About Caltech: With an
outstanding faculty, including five Nobel laureates, and such
off-campus facilities as the Jet Propulsion Laboratory, Palomar
Observatory, and the
W. M. Keck Observatory, the California Institute of Technology is one of the world's major research centers. The Institute also conducts instruction in science and engineering for a student body of approximately 900 undergraduates and 1,300 graduate students who maintain a high level of scholarship and intellectual achievement. Caltech's 124-acre campus is situated in Pasadena, California, a city of 135,000 at the foot of the San Gabriel Mountains, approximately 30 miles inland from the Pacific Ocean and 10 miles northeast of the Los Angeles Civic Center. Caltech is an independent, privately supported university, and is not affiliated with either the University of California system or the California State Polytechnic universities. http://www.caltech.edu.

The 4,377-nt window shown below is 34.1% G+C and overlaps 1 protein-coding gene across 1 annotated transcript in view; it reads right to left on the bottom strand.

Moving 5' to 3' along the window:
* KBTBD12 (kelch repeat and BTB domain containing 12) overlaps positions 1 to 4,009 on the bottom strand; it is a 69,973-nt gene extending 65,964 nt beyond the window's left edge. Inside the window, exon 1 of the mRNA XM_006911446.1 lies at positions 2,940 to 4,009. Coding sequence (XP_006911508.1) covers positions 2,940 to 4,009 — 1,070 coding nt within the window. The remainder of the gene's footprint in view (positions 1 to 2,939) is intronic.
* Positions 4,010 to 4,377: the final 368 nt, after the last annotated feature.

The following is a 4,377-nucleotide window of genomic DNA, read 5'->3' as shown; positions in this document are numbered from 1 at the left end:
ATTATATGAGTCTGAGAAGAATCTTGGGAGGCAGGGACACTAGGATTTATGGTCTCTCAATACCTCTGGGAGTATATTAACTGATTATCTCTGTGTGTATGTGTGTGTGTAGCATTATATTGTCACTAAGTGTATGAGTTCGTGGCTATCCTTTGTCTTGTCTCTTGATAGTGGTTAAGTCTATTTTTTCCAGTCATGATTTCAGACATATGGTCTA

The team gives special thanks to the Caltech IMSS network team that temporarily reconfigured and substantially expanded Caltech’s external campus network connections in support of these demonstrations
About CACR: Caltech's Center for Advanced Computing Research (CACR) performs research and development on leading-edge networking and computing systems, and methods for computational science and engineering. Some current efforts at CACR include the National Virtual Observatory, PSAAP Center for Predictive Modeling and Simulation,, Computational Infrastructure for Geodynamics, Cell Center, and TeraGrid gateway development. http://www.cacr.caltech.edu/.
About CERN: CERN, the European Organization for Nuclear Research, has its headquarters in Geneva. At present, its member states are Austria, Belgium, Bulgaria, the Czech Republic, Denmark, Finland, France, Germany, Greece, Hungary, Italy, the Netherlands, Norway, Poland, Portugal, Slovakia, Spain, Sweden, Switzerland, and the United Kingdom. Israel, Japan, the Russian Federation, the United States of America, Turkey, the European Commission, and UNESCO have observer status. For more information, see http://www.cern.ch.